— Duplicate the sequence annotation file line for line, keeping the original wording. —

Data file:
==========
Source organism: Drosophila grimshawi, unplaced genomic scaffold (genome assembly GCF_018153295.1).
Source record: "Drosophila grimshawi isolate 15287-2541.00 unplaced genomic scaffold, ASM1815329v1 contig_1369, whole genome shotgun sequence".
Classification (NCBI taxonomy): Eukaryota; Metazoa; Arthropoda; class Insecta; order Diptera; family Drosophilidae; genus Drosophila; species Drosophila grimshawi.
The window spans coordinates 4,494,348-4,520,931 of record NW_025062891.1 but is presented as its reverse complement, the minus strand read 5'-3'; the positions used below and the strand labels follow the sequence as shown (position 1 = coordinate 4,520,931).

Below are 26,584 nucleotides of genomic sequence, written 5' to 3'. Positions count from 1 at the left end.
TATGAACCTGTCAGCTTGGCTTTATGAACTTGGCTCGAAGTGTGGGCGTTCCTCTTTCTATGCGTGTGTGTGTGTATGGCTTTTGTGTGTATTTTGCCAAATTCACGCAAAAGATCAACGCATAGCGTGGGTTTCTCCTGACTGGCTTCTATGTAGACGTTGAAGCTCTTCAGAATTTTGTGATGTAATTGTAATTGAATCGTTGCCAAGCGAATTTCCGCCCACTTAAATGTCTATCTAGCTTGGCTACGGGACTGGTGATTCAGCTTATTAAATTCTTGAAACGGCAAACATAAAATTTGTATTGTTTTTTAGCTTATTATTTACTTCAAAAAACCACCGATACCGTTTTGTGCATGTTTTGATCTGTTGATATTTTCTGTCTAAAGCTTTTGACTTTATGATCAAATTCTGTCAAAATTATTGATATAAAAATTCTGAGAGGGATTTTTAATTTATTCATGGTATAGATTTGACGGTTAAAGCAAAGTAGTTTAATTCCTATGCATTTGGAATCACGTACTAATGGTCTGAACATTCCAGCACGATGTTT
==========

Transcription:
Source organism: Drosophila grimshawi, unplaced genomic scaffold (genome assembly GCF_018153295.1).
Source record: "Drosophila grimshawi isolate 15287-2541.00 unplaced genomic scaffold, ASM1815329v1 contig_1369, whole genome shotgun sequence".
Classification (NCBI taxonomy): Eukaryota; Metazoa; Arthropoda; class Insecta; order Diptera; family Drosophilidae; genus Drosophila; species Drosophila grimshawi.
The window spans coordinates 4,494,348-4,520,931 of record NW_025062891.1 but is presented as its reverse complement, the minus strand read 5'-3'; the positions used below and the strand labels follow the sequence as shown (position 1 = coordinate 4,520,931).

Below are 26,584 nucleotides of genomic sequence, written 5' to 3'. Positions count from 1 at the left end.
TATGAACCTGTCAGCTTGGCTTTATGAACTTGGCTCGAAGTGTGGGCGTTCCTCTTTCTATGCGTGTGTGTGTGTATGGCTTTTGTGTGTATTTTGCCAAATTCACGCAAAAGATCAACGCATAGCGTGGGTTTCTCCTGACTGGCTTCTATGTAGACGTTGAAGCTCTTCAGAATTTTGTGATGTAATTGTAATTGAATCGTTGCCAAGCGAATTTCCGCCCACTTAAATGTCTATCTAGCTTGGCTACGGGACTGGTGATTCAGCTTATTAAATTCTTGAAACGGCAAACATAAAATTTGTATTGTTTTTTAGCTTATTATTTACTTCAAAAAACCACCGATACCGTTTTGTGCATGTTTTGATCTGTTGATATTTTCTGTCTAAAGCTTTTGACTTTATGATCAAATTCTGTCAAAATTATTGATATAAAAATTCTGAGAGGGATTTTTAATTTATTCATGGTATAGATTTGACGGTTAAAGCAAAGTAGTTTAATTCCTATGCATTTGGAATCACGTACTAATGGTCTGAACATTCCAGCACGATGTTT